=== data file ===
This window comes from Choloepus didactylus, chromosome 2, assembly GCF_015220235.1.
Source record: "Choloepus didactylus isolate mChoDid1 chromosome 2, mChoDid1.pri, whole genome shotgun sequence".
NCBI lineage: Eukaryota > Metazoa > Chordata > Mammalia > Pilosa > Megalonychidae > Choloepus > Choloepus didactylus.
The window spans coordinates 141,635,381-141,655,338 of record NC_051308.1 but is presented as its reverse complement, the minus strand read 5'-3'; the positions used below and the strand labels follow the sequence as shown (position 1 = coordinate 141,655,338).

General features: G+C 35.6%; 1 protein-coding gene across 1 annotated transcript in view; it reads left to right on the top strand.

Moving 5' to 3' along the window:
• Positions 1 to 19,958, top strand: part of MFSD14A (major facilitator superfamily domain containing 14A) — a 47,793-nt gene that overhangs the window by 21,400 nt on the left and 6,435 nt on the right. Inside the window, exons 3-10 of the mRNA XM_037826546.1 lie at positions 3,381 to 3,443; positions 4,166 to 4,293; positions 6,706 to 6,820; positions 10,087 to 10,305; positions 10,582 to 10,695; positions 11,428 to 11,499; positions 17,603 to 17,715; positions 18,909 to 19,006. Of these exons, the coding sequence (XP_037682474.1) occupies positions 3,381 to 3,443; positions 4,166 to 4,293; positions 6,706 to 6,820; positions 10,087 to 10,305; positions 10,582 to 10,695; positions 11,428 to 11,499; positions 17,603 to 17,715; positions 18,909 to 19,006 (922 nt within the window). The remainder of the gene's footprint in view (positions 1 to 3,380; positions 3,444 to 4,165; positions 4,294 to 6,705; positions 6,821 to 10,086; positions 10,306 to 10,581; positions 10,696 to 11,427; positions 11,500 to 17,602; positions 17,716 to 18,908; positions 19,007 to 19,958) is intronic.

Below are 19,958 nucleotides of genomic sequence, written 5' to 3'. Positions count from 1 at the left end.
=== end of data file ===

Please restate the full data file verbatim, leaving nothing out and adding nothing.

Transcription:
This window comes from Choloepus didactylus, chromosome 2, assembly GCF_015220235.1.
Source record: "Choloepus didactylus isolate mChoDid1 chromosome 2, mChoDid1.pri, whole genome shotgun sequence".
NCBI lineage: Eukaryota > Metazoa > Chordata > Mammalia > Pilosa > Megalonychidae > Choloepus > Choloepus didactylus.
The window spans coordinates 141,635,381-141,655,338 of record NC_051308.1 but is presented as its reverse complement, the minus strand read 5'-3'; the positions used below and the strand labels follow the sequence as shown (position 1 = coordinate 141,655,338).

General features: G+C 35.6%; 1 protein-coding gene across 1 annotated transcript in view; it reads left to right on the top strand.

Moving 5' to 3' along the window:
• Positions 1 to 19,958, top strand: part of MFSD14A (major facilitator superfamily domain containing 14A) — a 47,793-nt gene that overhangs the window by 21,400 nt on the left and 6,435 nt on the right. Inside the window, exons 3-10 of the mRNA XM_037826546.1 lie at positions 3,381 to 3,443; positions 4,166 to 4,293; positions 6,706 to 6,820; positions 10,087 to 10,305; positions 10,582 to 10,695; positions 11,428 to 11,499; positions 17,603 to 17,715; positions 18,909 to 19,006. Of these exons, the coding sequence (XP_037682474.1) occupies positions 3,381 to 3,443; positions 4,166 to 4,293; positions 6,706 to 6,820; positions 10,087 to 10,305; positions 10,582 to 10,695; positions 11,428 to 11,499; positions 17,603 to 17,715; positions 18,909 to 19,006 (922 nt within the window). The remainder of the gene's footprint in view (positions 1 to 3,380; positions 3,444 to 4,165; positions 4,294 to 6,705; positions 6,821 to 10,086; positions 10,306 to 10,581; positions 10,696 to 11,427; positions 11,500 to 17,602; positions 17,716 to 18,908; positions 19,007 to 19,958) is intronic.

Below are 19,958 nucleotides of genomic sequence, written 5' to 3'. Positions count from 1 at the left end.